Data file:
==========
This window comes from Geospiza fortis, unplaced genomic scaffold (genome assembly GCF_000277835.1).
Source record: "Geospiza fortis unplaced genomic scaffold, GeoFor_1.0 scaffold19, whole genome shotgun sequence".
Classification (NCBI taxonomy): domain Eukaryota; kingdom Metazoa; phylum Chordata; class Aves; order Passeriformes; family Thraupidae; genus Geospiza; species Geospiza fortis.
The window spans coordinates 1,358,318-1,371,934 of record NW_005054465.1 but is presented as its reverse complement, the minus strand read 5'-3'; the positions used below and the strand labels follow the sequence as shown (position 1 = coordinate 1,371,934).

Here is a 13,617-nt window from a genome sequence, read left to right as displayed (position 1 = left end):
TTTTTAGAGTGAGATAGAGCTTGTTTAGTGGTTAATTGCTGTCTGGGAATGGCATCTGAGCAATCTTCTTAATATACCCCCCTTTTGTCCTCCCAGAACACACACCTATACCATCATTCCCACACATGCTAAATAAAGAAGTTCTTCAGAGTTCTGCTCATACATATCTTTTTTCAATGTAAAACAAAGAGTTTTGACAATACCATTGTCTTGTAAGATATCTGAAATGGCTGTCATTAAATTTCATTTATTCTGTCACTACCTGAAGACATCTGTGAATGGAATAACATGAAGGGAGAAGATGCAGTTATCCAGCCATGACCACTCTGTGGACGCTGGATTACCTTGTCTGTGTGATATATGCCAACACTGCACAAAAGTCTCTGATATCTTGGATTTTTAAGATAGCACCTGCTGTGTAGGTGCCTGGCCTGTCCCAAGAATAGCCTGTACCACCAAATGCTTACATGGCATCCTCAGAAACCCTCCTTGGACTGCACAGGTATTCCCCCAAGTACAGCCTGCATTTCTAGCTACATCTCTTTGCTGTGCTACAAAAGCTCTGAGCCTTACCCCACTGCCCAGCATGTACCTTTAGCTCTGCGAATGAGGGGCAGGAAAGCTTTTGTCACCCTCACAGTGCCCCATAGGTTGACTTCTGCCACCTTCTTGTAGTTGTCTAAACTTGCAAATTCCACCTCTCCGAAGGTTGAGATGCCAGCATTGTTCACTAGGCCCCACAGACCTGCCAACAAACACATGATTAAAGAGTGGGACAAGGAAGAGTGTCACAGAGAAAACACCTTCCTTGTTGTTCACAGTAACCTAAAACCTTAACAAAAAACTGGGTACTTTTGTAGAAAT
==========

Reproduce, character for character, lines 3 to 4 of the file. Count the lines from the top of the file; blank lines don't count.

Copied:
Classification (NCBI taxonomy): domain Eukaryota; kingdom Metazoa; phylum Chordata; class Aves; order Passeriformes; family Thraupidae; genus Geospiza; species Geospiza fortis.
The window spans coordinates 1,358,318-1,371,934 of record NW_005054465.1 but is presented as its reverse complement, the minus strand read 5'-3'; the positions used below and the strand labels follow the sequence as shown (position 1 = coordinate 1,371,934).